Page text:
This is the busy season for Iran’s censors. Internet sites have been blocked and Facebook pages shut down; newspaper editors say they have received threatening phone calls from government offices; social activists have found anonymous notes on their doorsteps, and candidates in Friday’s presidential election have been warned against "inappropriate statements."
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Gen. Masoud Jazayeri, deputy chief of staff of the Iranian army, even went so far as to announce that the regime would settle accounts with any candidate who criticized the army or the regime during the campaign. He didn’t say explicitly whom he was referring to, but there’s no doubt his target was Hassan Rowhani, the only candidate the reformists have left, who described Iran as "a country stuck in winter."
Despite these supervisory efforts, however, the six remaining candidates (after Mohammad Reza Aref, the other reformist candidate, bowed out to bolster Rowhani’s chances, and Gholam-Ali Haddad-Adel, an in-law of Iranian supreme leader Ali Khamenei, withdrew for "personal reasons") haven’t hesitated to utter public criticism – of each other and, especially, of outgoing President Mahmoud Ahmadinejad.
The short time between the Guardian Council’s approval of the candidates and the election is the "hunting season," in which it’s permissible to sharpen knives as long as they aren’t pointed at the supreme leader, the army or religious institutions. This is also the brief season in which bizarre opinion polls, commissioned and carried out by parties never specified, show another candidate in the lead every day. A week ago, it was Saeed Jalili, secretary of the National Security Council; this week, Rowhani has an edge, and two weeks ago, the front-runner was Mohammad Baqer Qalibaf, the mayor of Tehran.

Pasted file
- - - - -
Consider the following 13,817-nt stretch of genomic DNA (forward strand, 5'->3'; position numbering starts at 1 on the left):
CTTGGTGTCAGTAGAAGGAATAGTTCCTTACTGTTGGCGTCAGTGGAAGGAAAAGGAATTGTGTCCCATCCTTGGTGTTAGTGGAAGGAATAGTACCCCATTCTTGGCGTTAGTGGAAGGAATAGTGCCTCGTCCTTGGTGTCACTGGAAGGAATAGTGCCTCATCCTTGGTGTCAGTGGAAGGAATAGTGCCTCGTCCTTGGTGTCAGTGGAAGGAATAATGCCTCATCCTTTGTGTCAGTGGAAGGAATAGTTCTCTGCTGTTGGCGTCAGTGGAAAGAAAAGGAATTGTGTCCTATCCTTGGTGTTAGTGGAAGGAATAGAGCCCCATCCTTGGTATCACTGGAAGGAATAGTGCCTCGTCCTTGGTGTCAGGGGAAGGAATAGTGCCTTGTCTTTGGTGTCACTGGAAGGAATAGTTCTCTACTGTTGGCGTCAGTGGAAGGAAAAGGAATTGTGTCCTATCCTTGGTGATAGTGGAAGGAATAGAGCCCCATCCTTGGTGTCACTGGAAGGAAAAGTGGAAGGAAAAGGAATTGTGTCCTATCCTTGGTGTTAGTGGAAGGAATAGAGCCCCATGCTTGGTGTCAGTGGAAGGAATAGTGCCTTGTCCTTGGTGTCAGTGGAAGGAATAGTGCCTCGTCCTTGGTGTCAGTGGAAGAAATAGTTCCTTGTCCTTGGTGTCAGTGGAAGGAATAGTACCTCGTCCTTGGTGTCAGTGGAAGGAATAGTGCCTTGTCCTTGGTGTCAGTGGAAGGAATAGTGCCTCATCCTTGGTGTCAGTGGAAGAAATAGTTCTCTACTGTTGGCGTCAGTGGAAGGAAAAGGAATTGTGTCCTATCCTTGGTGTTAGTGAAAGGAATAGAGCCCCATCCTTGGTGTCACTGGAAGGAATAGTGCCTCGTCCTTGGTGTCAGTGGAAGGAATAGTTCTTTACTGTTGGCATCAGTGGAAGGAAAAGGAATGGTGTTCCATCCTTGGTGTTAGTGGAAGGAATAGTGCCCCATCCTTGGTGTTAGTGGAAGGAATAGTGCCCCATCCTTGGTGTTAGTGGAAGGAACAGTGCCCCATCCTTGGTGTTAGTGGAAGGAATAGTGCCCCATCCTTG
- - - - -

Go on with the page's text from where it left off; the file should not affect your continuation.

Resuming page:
"Why is it permissible to criticize only during the campaign?" wondered Iranian publicist Emad Afrough on the website of the Young Journalist Club, a semiofficial Iranian news agency. "Has the state collapsed from this criticism?"
"People should exploit this opportunity, because immediately after the election, they’ll shut our mouths again," he added.
But the most important and influential "poll" of all is the one in which the supreme leader surveys himself. The 74-year-old Khamenei, with great political wisdom, hasn’t yet even hinted which candidate he prefers.
This is because Khamenei fears his support for a given candidate might actually undermine his favorite, especially after he threw all his weight behind Ahmadinejad in the last two elections and thereby saddled the country with a president who brought economic and diplomatic disaster down upon it. Khamenei’s popularity is not at its peak, and even though he isn’t running in any election, an electoral victory for someone he doesn’t support would be a resounding slap in the face of his authority.
For now, he can afford to wait, because the assessment he was given by experts from the Revolutionary Guard is that a run-off is likely, as conservative votes will be split among too many different candidates for any to cross the 50-percent threshold in the first round. If this is true, Khamenei can announce his preferred candidate in the second round and also mobilize all his forces, from the Revolutionary Guard to the Basij militias to leading clerics, to ensure that candidate’s victory.
This may be the most important presidential election Iran has ever held. Its main importance lies not in who is elected, but in whether the balloting acts as a springboard for change in Iran’s foreign policy. It’s true that in the last election, too, foreign policy – or to be more precise, Iran’s nuclear policy – was a major issue. But it seems that this time, the close link between Iran’s economic situation and its nuclear policy has put the regime under a dual threat: A military strike is still possible, and meanwhile, economic suffocation is bringing the country to the brink of bankruptcy.